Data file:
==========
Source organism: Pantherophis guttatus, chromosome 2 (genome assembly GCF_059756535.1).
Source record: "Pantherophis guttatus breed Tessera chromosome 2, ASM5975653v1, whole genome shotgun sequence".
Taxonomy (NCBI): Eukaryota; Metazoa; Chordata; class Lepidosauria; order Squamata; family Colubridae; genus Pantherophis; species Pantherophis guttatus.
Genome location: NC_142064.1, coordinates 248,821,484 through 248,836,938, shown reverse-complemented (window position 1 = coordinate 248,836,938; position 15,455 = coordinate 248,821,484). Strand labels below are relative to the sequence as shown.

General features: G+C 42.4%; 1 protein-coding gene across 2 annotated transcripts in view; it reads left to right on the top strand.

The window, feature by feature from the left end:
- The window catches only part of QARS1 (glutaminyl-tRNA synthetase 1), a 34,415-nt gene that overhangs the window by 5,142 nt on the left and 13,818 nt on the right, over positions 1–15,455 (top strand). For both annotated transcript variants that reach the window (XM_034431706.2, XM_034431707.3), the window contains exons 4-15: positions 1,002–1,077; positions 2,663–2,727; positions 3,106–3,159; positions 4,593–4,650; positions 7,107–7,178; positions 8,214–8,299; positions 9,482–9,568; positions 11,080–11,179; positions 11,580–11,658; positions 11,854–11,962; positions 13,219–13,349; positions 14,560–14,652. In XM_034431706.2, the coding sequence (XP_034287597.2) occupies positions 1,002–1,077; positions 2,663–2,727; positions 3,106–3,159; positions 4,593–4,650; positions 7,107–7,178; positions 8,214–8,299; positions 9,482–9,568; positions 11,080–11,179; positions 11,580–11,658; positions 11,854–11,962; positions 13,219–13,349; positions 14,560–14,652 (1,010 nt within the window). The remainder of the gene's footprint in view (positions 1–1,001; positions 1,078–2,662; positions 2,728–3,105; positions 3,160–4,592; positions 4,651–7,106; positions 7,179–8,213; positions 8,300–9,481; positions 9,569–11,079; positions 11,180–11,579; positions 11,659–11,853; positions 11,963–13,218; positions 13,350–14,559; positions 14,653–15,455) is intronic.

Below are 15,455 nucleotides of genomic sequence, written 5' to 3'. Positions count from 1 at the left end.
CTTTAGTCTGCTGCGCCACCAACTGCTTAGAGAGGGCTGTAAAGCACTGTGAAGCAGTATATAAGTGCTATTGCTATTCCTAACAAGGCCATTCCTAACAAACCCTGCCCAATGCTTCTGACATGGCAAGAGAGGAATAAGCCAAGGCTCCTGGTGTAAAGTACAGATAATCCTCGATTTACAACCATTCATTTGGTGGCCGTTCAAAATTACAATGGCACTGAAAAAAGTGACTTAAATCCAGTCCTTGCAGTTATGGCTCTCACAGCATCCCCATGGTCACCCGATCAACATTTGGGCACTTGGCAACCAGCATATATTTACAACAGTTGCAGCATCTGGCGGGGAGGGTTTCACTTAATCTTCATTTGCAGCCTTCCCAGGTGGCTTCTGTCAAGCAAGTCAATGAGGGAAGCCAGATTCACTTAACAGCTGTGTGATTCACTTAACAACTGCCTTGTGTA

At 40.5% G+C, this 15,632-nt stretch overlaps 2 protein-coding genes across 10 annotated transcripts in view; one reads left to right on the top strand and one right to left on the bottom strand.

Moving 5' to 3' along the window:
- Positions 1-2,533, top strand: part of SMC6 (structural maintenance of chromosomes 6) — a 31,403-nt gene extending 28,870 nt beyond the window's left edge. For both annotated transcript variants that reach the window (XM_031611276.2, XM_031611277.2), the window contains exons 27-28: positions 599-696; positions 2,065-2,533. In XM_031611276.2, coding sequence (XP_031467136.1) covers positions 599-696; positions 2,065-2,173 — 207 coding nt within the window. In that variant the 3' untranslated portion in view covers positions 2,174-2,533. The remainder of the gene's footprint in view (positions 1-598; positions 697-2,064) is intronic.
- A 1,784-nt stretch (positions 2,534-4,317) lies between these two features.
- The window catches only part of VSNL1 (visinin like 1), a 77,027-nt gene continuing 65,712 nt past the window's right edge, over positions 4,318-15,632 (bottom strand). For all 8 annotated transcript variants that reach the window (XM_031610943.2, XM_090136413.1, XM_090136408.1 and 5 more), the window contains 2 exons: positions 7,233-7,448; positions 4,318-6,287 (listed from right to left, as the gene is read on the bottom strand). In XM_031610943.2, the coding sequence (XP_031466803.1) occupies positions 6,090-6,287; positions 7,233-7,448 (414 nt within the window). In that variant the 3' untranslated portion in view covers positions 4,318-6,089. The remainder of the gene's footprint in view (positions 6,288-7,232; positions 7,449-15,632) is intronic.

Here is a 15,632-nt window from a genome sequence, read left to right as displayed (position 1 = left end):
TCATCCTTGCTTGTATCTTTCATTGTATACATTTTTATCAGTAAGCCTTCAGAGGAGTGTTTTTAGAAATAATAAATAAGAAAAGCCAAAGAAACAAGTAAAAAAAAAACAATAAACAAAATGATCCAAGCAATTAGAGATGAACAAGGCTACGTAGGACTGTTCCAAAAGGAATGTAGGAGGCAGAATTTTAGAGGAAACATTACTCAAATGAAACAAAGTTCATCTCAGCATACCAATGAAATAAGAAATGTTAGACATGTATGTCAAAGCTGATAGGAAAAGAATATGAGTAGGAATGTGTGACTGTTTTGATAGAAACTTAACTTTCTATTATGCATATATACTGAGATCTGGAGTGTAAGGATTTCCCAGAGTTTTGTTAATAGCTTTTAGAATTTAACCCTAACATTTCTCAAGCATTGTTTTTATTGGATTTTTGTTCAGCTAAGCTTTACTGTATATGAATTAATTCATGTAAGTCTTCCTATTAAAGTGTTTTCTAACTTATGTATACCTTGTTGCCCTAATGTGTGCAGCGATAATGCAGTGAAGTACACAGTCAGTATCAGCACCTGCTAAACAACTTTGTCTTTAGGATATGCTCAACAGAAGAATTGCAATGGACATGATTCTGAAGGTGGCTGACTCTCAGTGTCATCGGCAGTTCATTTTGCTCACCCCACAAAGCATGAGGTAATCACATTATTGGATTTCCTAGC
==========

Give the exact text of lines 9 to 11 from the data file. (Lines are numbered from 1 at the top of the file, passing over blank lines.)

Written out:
CTTTAGTCTGCTGCGCCACCAACTGCTTAGAGAGGGCTGTAAAGCACTGTGAAGCAGTATATAAGTGCTATTGCTATTCCTAACAAGGCCATTCCTAACAAACCCTGCCCAATGCTTCTGACATGGCAAGAGAGGAATAAGCCAAGGCTCCTGGTGTAAAGTACAGATAATCCTCGATTTACAACCATTCATTTGGTGGCCGTTCAAAATTACAATGGCACTGAAAAAAGTGACTTAAATCCAGTCCTTGCAGTTATGGCTCTCACAGCATCCCCATGGTCACCCGATCAACATTTGGGCACTTGGCAACCAGCATATATTTACAACAGTTGCAGCATCTGGCGGGGAGGGTTTCACTTAATCTTCATTTGCAGCCTTCCCAGGTGGCTTCTGTCAAGCAAGTCAATGAGGGAAGCCAGATTCACTTAACAGCTGTGTGATTCACTTAACAACTGCCTTGTGTA

At 40.5% G+C, this 15,632-nt stretch overlaps 2 protein-coding genes across 10 annotated transcripts in view; one reads left to right on the top strand and one right to left on the bottom strand.

Moving 5' to 3' along the window: